Although I’m accustomed to attending New York Fashion Week, my Canadian heritage has rendered me intrinsically obliged to honor World MasterCard Fashion Week (a.k.a Toronto Fashion Week Fall 2013). While Toronto is microscopic compared to NYC in regard to human, vehicle and skyscraper density; it’s actually the 4th largest city in North America. Thus, Canada does have a select sartorially savvy population,
which consists of only myself and maybe a few others.
As a Canadian living in the US, I’m frequently questioned about my native stereotypes by none other then my dear American friends. According to my American friends I’m inherently suppose to say, “eh?” at the end of each sentence
for their own amusement but I’ve always failed to appease them. However I’ve noticed many Americans say “uh huh?” at the end of their sentences or use that phrase as an answer to every question. Though the answer remains ambiguous– regarding which is habitually better or worse, Canadians don’t tend to interrogate Americans as much about their linguistic issues unless they have a sweet southern drawl. Also, most of my American friends expect me to speak French fluently, just like every single American can speak Spanish. While French is the official second language in Canada, like Spanish is in the US, English is the first in most places.
You see, I’ve actually acquired an intermediate level of speaking and writing in Spanish, while living in the US. Mi español es mejor que mi francés! ¿Significa esto algo? ¿Soy menos canadiense?
But back to writing in English, as I’ve been pondering the question above; I must note, many Americans are seemingly perplexed Canada has a population, in spite of it being one tenth the size of theirs. Moreover, several of them (even those who attend Harvard) don’t understand where I inherit my style because they believe Canada lacks a lot of industries
except politics, hunting, fur trading and lumber jacking. Henceforth, I offered my most accurate postulation I could conjure, while reflecting upon Canadian street fashion at Toronto Fashion Week according to Americans (continued below photo).
In the top left corner you must meet Joe, he’s exemplary of your “Average Joe” and he’s seemingly a huge deal in Canada. Also his appearance was somewhat entertaining to my friend’s at Mendocino and myself– it was “JUST what we needed on a Friday afternoon!” Joe defies nearly every Canadian stereotype because he’s fortunate to just be your ‘average guy.’ And if you haven’t seen his Molson Canadian rant, you better check it out below and thank me later, this is where Joe “resembles a chihuahua barking at a bull mastiff,” said my American friend — and I can’t disagree with him (continued below video).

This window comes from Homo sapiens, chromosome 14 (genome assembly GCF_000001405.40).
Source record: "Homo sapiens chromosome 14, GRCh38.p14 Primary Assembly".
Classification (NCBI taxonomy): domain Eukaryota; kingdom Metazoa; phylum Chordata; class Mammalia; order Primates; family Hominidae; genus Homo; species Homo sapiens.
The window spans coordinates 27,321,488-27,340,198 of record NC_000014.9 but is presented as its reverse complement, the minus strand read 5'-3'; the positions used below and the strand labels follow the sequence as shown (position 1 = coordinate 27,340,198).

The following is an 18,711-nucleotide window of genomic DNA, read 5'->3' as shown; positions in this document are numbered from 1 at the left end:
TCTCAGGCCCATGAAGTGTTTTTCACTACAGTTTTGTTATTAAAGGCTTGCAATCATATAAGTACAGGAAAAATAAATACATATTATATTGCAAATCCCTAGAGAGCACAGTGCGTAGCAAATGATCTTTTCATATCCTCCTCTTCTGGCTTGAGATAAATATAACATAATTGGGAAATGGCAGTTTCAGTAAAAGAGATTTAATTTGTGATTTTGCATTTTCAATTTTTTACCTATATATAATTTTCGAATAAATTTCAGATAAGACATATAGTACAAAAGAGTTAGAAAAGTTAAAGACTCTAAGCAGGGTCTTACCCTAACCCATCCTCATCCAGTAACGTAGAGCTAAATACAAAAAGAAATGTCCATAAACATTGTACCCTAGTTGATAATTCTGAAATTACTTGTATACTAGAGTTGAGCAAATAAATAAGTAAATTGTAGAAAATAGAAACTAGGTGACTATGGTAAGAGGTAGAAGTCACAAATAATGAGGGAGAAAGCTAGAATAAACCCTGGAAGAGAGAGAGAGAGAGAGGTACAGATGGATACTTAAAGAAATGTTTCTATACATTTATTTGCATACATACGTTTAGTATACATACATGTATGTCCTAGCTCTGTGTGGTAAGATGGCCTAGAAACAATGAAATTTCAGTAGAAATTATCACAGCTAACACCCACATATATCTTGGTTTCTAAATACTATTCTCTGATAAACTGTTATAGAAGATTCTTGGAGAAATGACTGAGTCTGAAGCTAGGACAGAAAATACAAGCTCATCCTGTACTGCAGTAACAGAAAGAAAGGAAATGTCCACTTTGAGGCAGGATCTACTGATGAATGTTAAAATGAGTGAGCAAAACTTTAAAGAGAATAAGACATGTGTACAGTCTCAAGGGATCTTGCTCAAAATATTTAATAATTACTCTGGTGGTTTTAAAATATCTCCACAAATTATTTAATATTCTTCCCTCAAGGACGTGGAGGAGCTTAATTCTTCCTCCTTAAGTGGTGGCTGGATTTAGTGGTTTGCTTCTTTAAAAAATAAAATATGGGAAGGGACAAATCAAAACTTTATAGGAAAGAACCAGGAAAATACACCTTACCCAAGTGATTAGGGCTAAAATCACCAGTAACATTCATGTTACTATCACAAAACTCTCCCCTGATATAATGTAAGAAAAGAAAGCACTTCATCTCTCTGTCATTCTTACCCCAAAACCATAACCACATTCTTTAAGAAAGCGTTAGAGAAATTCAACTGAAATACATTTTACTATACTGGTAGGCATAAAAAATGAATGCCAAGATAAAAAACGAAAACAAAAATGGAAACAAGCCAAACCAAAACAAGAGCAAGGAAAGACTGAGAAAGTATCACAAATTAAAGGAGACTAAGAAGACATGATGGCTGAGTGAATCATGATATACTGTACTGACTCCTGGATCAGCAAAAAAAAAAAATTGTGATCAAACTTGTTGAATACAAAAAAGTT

Next up, a Canadian lumberjack has put red and black plaid back in style, while accessorizing with an axe for an extra touch of bad ass attitude. Then you have your fur trader, he’s bringing his own motif back, yet he’s desperate to shoot me for my fur Miu Miu jacket. Next, I must introduce Zanta, not Santa, but ZANTA! Zanta has rocked downtown Toronto for several years, the same way the Naked Cowboy jams in Times Square. Except Zanta is the only Canadian to put the holiday season spirit in style 365 days a year and perform push-ups at nearly every street corner. Next runner-up is an Olympic athlete, sporting her national pride in a Hudson’s Bay Company uniform, which is accessorized with a huge flag. As per usual, she lacks the exquisite aesthetic of the American Ralph Lauren uniform.
Adjacent to this champion appears to be Prime Minister Stephen Harper! No, Canada doesn’t “…have a president, we have a Prime Minister”, as Joe explained in his video. I can’t help but laugh when Americans ask me, “who’s the president of Canada?” Despite my political commentary, I must point out, Harper is coiffed in a suit to prep Canada’s future politicians.
Now, everyone in America remembers the aboriginals and inuits dancing at the Opening Ceremony during the Vancouver 2010 Winter Olympics. But I post a select few aboriginals here, because they’ve appeared to ransack Karl Lagerfeld and Christian LaCroix’s Parisian workshops via turning their couture creations into haute street sensations among Torontonians.
As the creators of hockey, I couldn’t neglect another typical Canadian trend, which is the ‘hockey jersey’ and wearing them is a huge hit for obvious reasons. But Luongo is here instead of Ben Scrivens because he lives fondly in the hearts of Bostonians, SPORTS are a HUGE deal in Boston. Also, many Bostonians assume I’m a Canucks fan based on their fond recollection of the Bruins winning the Stanley Cup in 2011, which was followed by outrageously destructive riots in Vancouver, all exhibited via CTV’s cameras in the background, as people in Boston were doing their victory dance on barstools. Not only do Americans expect me to be a walking hockey encyclopedia, yet whenever I talk about hockey with Bruins fans they bring-up defeating Vancouver and the riots, which Luongo’s inability to protect the net is partly to blame.
Next you have your classic, RCMP uniform, which resembles exactly what the FBI wear and something many people tend to laugh at. However I’m totally digging the military silhouette of the Mountie uniform and want to invest in one, as it has become the biggest thing within my personal sartorial lexicon, I’m especially enamored with the classic look of the gold buttons and belt accentuating the waist.
And, last but not least, as Joe exclaimed, he “doesn’t own a dog sled.” But his father has one, en route to David Pecaut Sq. he got stuck in canine sled traffic, so he had to pull a holiday trick just like Rudolph except with huskies and race over the CN Tower.